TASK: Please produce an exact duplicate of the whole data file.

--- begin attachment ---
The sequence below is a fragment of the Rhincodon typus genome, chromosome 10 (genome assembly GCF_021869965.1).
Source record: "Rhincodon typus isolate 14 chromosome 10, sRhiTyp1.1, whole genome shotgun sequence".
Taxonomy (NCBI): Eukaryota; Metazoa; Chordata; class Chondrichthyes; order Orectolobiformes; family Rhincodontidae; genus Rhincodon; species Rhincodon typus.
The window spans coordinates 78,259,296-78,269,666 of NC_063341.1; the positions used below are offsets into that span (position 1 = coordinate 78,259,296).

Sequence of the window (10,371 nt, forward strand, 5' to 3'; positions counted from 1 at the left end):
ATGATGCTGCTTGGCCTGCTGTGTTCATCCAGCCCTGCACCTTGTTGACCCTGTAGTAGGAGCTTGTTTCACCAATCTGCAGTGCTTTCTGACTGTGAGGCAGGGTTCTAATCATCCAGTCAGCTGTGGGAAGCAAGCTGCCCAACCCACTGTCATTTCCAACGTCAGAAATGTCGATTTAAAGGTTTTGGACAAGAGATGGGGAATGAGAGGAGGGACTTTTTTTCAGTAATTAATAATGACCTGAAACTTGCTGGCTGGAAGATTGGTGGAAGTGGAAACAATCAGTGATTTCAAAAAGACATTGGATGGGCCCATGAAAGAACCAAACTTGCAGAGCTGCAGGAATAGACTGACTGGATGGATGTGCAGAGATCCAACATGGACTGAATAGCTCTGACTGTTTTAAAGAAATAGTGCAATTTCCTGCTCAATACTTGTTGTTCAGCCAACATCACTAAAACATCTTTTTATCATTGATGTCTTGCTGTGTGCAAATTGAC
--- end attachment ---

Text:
The sequence below is a fragment of the Rhincodon typus genome, chromosome 10 (genome assembly GCF_021869965.1).
Source record: "Rhincodon typus isolate 14 chromosome 10, sRhiTyp1.1, whole genome shotgun sequence".
Taxonomy (NCBI): Eukaryota; Metazoa; Chordata; class Chondrichthyes; order Orectolobiformes; family Rhincodontidae; genus Rhincodon; species Rhincodon typus.
The window spans coordinates 78,259,296-78,269,666 of NC_063341.1; the positions used below are offsets into that span (position 1 = coordinate 78,259,296).

Sequence of the window (10,371 nt, forward strand, 5' to 3'; positions counted from 1 at the left end):
ATGATGCTGCTTGGCCTGCTGTGTTCATCCAGCCCTGCACCTTGTTGACCCTGTAGTAGGAGCTTGTTTCACCAATCTGCAGTGCTTTCTGACTGTGAGGCAGGGTTCTAATCATCCAGTCAGCTGTGGGAAGCAAGCTGCCCAACCCACTGTCATTTCCAACGTCAGAAATGTCGATTTAAAGGTTTTGGACAAGAGATGGGGAATGAGAGGAGGGACTTTTTTTCAGTAATTAATAATGACCTGAAACTTGCTGGCTGGAAGATTGGTGGAAGTGGAAACAATCAGTGATTTCAAAAAGACATTGGATGGGCCCATGAAAGAACCAAACTTGCAGAGCTGCAGGAATAGACTGACTGGATGGATGTGCAGAGATCCAACATGGACTGAATAGCTCTGACTGTTTTAAAGAAATAGTGCAATTTCCTGCTCAATACTTGTTGTTCAGCCAACATCACTAAAACATCTTTTTATCATTGATGTCTTGCTGTGTGCAAATTGAC